New Report Finds Aging Water Infrastructure Burdens U.S. Economy

Source: 
American Society of Civil Engineers

ASCE issues analysis on economic impacts of deficient water and wastewater systems
 

Aging water infrastructure will cost U.S. businesses $147 billion over the next decade, a new report from the American Society of Civil Engineers (ASCE) found. America’s water and wastewater infrastructure systems are aging and overburdened with many of them built around the turn of the century.

Unless new investments are made, by 2020 unreliable and insufficient water infrastructure will cost the average American household $900 a year in higher water rates and lower wages. American businesses can expect an additional $147 billion in increased costs and the economy will lose 700,000 jobs by 2020.

The report, “Failure to Act: The Economic Impact of Current Investment Trends in Water and Wastewater Treatment Infrastructure,” shows that a modest investment in drinking water, wastewater and wet weather management can prevent these economic losses. The analysis showed that by 2020, the gap between what is being spent on water infrastructure and what is needed to meet the nation’s needs will reach $84 billion. The report was completed by the Economic Development Research Group (EDR) along with Downstream Strategies and is the first study of its kind to link the condition of America’s water infrastructure to economic performance.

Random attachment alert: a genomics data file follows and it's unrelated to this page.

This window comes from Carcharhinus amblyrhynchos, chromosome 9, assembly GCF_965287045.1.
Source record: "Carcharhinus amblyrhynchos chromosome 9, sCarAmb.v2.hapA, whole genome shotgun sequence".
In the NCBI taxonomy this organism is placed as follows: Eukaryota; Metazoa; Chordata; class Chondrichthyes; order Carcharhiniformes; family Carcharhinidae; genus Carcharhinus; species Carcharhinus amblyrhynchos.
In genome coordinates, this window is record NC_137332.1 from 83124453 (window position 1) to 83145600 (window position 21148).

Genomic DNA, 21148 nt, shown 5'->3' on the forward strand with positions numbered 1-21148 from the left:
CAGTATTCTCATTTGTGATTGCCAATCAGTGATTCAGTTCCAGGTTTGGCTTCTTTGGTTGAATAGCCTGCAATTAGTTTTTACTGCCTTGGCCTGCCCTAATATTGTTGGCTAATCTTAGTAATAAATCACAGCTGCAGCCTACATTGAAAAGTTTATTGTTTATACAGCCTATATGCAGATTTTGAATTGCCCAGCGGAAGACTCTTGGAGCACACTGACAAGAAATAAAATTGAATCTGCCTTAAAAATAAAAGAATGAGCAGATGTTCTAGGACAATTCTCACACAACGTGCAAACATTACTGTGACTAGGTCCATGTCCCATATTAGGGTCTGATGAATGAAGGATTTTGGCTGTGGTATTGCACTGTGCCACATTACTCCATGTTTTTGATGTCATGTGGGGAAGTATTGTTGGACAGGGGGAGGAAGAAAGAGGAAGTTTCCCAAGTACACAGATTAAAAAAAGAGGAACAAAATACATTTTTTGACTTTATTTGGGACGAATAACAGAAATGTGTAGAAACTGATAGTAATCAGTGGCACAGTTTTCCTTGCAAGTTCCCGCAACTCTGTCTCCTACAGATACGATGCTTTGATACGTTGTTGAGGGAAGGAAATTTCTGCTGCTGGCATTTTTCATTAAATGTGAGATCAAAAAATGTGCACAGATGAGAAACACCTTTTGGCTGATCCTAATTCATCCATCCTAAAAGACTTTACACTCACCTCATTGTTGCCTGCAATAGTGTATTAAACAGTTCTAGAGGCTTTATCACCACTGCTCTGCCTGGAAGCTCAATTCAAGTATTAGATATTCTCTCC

Annual capital investment in water infrastructure is approximately $36.4 billion. In order to meet the needs of our growing population for clean, available water, the annual investment must increase to $91 billion. An additional $9.4 billion per year between now and 2020 would avoid $21 billion per year in costs to households and businesses.

“Clean water is fundamental to our economy and our health," ASCE President Andrew Herrmann, P.E., said. "We depend on water infrastructure, but our drinking water and wastewater systems are aging. Some of our water systems are 100 years old and in desperate need of replacement. When those systems fail, they disrupt businesses and families and cost all of us more in the end. The need is clearly there.”

The report identifies three sectors of the economy that will bear the brunt of the impact. Retail, restaurants and bars, and construction businesses face the greatest job losses as a result of aging water infrastructure, driven by a combination of less disposable income, increased water costs and the higher costs of water-based goods.

Other solutions can help minimize these impacts. If households and businesses adopt sustainability practices, such as improved efficiency through process or equipment changes, water reclamation or green infrastructure to address wet weather management, the economic impact could be lessened.

The report’s projections assume needs and available funding based on current trends and do not adjust for possible costs associated with climate change, changes in regulations or other factors.

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